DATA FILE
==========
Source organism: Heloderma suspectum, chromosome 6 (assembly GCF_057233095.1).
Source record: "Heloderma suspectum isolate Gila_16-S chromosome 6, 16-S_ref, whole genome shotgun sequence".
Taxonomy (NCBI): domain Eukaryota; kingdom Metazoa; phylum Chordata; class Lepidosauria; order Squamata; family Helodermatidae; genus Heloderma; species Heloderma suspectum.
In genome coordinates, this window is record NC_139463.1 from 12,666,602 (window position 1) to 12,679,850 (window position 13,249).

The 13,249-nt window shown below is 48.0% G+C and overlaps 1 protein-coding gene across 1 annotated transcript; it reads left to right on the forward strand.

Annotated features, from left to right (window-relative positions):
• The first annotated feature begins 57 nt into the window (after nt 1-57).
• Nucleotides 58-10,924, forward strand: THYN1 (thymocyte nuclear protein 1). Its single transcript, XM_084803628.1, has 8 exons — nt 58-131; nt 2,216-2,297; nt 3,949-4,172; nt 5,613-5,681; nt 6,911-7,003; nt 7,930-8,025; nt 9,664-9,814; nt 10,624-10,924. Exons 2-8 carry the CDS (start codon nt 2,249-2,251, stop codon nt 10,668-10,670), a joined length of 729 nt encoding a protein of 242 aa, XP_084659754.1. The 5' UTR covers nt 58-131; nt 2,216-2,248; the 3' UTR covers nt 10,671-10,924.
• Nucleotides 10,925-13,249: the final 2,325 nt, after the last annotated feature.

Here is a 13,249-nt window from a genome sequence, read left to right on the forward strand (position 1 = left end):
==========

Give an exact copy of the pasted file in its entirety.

Source organism: Heloderma suspectum, chromosome 6 (assembly GCF_057233095.1).
Source record: "Heloderma suspectum isolate Gila_16-S chromosome 6, 16-S_ref, whole genome shotgun sequence".
Taxonomy (NCBI): domain Eukaryota; kingdom Metazoa; phylum Chordata; class Lepidosauria; order Squamata; family Helodermatidae; genus Heloderma; species Heloderma suspectum.
In genome coordinates, this window is record NC_139463.1 from 12,666,602 (window position 1) to 12,679,850 (window position 13,249).

The 13,249-nt window shown below is 48.0% G+C and overlaps 1 protein-coding gene across 1 annotated transcript; it reads left to right on the forward strand.

Annotated features, from left to right (window-relative positions):
• The first annotated feature begins 57 nt into the window (after nt 1-57).
• Nucleotides 58-10,924, forward strand: THYN1 (thymocyte nuclear protein 1). Its single transcript, XM_084803628.1, has 8 exons — nt 58-131; nt 2,216-2,297; nt 3,949-4,172; nt 5,613-5,681; nt 6,911-7,003; nt 7,930-8,025; nt 9,664-9,814; nt 10,624-10,924. Exons 2-8 carry the CDS (start codon nt 2,249-2,251, stop codon nt 10,668-10,670), a joined length of 729 nt encoding a protein of 242 aa, XP_084659754.1. The 5' UTR covers nt 58-131; nt 2,216-2,248; the 3' UTR covers nt 10,671-10,924.
• Nucleotides 10,925-13,249: the final 2,325 nt, after the last annotated feature.

Here is a 13,249-nt window from a genome sequence, read left to right on the forward strand (position 1 = left end):